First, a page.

Shrewsbury Unitarian Church

From Wikipedia, the free encyclopedia
Jump to: navigation, search
Shrewsbury Unitarian Church
52°42′26″N 2°45′12″W / 52.7073°N 2.7533°W / 52.7073; -2.7533Coordinates: 52°42′26″N 2°45′12″W / 52.7073°N 2.7533°W / 52.7073; -2.7533
OS grid reference SJ4912
Country England
Denomination Unitarian
Website www.shrewsbury-unitarians.org.uk
History
Founded 1662
Architecture
Heritage designation Grade II listed

Shrewsbury Unitarian Church is a Grade II listed building[1] situated on the High Street in Shrewsbury, England. The meeting house was founded in its present site in 1662 by Revds Francis Tallents and James Bryan, two dissenters ejected from their living at St Chad's Church, Shrewsbury. It was destroyed by a mob of Jacobite supporters in 1715 but rebuilt the same year. The whole building was rebuilt on its present site in 1839 by local architect, A.B. Deakin with money provided by George the First's government. The town plan of 1882 shows it had a small courtyard, which was removed when the High Street was widened, and that it seated 350 people.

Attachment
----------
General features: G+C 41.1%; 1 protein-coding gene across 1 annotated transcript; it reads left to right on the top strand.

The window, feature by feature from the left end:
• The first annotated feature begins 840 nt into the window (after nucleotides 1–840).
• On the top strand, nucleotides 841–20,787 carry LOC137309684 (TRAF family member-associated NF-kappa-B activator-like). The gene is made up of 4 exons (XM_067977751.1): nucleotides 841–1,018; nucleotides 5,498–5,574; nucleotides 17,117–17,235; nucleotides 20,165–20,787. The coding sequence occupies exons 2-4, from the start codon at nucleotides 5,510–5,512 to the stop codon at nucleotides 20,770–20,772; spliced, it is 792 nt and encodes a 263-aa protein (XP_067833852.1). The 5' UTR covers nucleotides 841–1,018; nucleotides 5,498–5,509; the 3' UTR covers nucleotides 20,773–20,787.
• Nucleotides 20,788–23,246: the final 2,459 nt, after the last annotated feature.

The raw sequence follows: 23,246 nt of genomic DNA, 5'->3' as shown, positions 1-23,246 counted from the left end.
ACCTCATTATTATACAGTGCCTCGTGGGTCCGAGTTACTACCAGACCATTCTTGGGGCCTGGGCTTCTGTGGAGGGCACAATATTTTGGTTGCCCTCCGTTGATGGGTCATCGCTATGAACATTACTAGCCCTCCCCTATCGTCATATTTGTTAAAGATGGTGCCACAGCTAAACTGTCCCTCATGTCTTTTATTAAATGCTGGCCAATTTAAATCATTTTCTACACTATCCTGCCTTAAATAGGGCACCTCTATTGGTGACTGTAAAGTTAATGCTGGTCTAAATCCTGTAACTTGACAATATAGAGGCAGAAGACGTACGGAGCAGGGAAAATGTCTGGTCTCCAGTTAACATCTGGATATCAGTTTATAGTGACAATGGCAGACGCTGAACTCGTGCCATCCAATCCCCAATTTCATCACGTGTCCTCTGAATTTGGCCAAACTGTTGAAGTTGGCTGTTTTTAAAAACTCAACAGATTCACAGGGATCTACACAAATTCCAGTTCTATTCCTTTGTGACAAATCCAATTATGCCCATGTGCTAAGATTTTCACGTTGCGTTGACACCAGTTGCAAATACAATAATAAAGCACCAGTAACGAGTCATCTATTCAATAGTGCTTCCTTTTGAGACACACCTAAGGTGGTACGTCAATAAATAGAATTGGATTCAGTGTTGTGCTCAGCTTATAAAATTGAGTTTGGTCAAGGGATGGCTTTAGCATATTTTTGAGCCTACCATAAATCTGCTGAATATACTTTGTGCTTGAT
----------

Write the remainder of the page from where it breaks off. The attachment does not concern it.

In 1798, Samuel Coleridge[2] accepted the position of minister at the church, (salary £120 a year) and the effect of his first sermon is recorded by the 17 year old William Hazlitt from nearby Wem. Coleridge's stayed a month before being offered £150 from Thomas Wedgwood a year to give up his position and study poetry and philosophy.

Charles Darwin worshipped at the church until he was eight years of age when his mother died in 1817.

References[edit]

  1. ^ "Unitarian Church, Shrewsbury". British Listed Buildings. Retrieved 23 July 2013. 
  2. ^ Holmes, Richard (1990). Coleridge Early Visions. Penguin. p. 178. ISBN 0 14 012440 3. 

External links[edit]